Charitable Contributions: Income Tax Aspects (Portfolio 521)
The Portfolio discusses the requirements of the income tax deduction for charitable contributions by individuals and the IRS and court guidelines for determining a donor’s intent.
Bloomberg Tax Portfolio, Charitable Contributions: Income Tax Aspects, No. 521, discusses the income tax deduction for charitable contributions by individuals. Many requirements must be complied with in order to secure a charitable contribution deduction, including an eligible donee, donative intent, and substantiation of the contribution amount. The amount of the deduction is determined by the type of property donated and its fair market value.
To claim a charitable contribution deduction, the property must be donated to an eligible donee. A change in the charitable organization’s status can have an effect on the contribution deduction. The issue of donative intent rests principally on the facts of each case. The Portfolio discusses the IRS and court guidelines for determining whether a donor has the requisite charitable intent or if he or she expects a commensurate benefit in return. The substantiation requirements must be carefully reviewed in connection with donations of property, especially if an appraisal is required.
The Portfolio also analyzes the charitable contribution deduction restrictions. This analysis centers around the provisions of §170(b), (d), and (e), and the regulations thereunder, which detail the applicable limitations on charitable contribution deductions. The factors that determine the percentage limitations include the classification of donee organizations, the type of property donated, and the available carryover provisions. The computation of the percentage limitations is one of the more complex areas of the Code. Contributions are limited to 50%, 30%, or 20% of the taxpayer’s contribution base, which is defined as adjusted gross income computed without regard to any §172 net operating loss carryback. Due to the complexity of the limitations and the interaction of the various factors, the Portfolio provides numerous examples of the application of the limitations.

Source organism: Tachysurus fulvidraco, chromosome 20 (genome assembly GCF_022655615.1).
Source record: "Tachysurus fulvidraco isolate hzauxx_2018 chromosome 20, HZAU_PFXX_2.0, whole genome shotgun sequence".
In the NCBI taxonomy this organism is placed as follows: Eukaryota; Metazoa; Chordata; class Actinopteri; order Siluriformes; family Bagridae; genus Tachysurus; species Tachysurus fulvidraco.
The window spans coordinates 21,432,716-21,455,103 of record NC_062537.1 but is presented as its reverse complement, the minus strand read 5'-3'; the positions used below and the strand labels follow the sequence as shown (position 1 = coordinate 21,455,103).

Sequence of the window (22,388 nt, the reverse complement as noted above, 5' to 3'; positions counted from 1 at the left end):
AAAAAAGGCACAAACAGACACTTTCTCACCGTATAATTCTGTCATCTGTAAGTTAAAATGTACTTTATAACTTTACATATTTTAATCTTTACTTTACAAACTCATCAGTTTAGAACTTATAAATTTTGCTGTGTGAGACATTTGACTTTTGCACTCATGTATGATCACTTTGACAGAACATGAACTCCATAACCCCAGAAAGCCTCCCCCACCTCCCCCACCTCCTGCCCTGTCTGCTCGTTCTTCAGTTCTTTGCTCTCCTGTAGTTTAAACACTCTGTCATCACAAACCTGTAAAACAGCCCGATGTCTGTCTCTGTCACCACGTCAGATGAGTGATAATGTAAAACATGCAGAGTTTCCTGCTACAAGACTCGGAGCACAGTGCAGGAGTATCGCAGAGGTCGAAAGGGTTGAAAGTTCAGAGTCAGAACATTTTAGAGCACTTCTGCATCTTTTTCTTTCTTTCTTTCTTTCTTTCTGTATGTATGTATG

Additional aspects of charitable contributions are considered in 839 T.M., Estate and Gift Tax Charitable Deductions (EGT Series); 865 T.M., Charitable Remainder Trusts and Pooled Income Funds (EGT Series); and 866 T.M., Charitable Income Trusts(EGT Series); and in 794 T.M., Charitable Contributions by Corporations (U.S. Income Series).
Table of Contents
I. Introduction – General Principles
II. Definition of Charitable Contribution
III. Valuation of Contributions and Amount of Deduction
IV. Percentage Limitations
V. Carryover of Excess Charitable Contributions
VI. Substantiation Requirements
VII. Donee Disclosure and Reporting Requirements
VIII. Tax Returns and Compliance
Wilmer Cutler Pickering Hale And Dorr LLP
Tax Management Portfolio Authors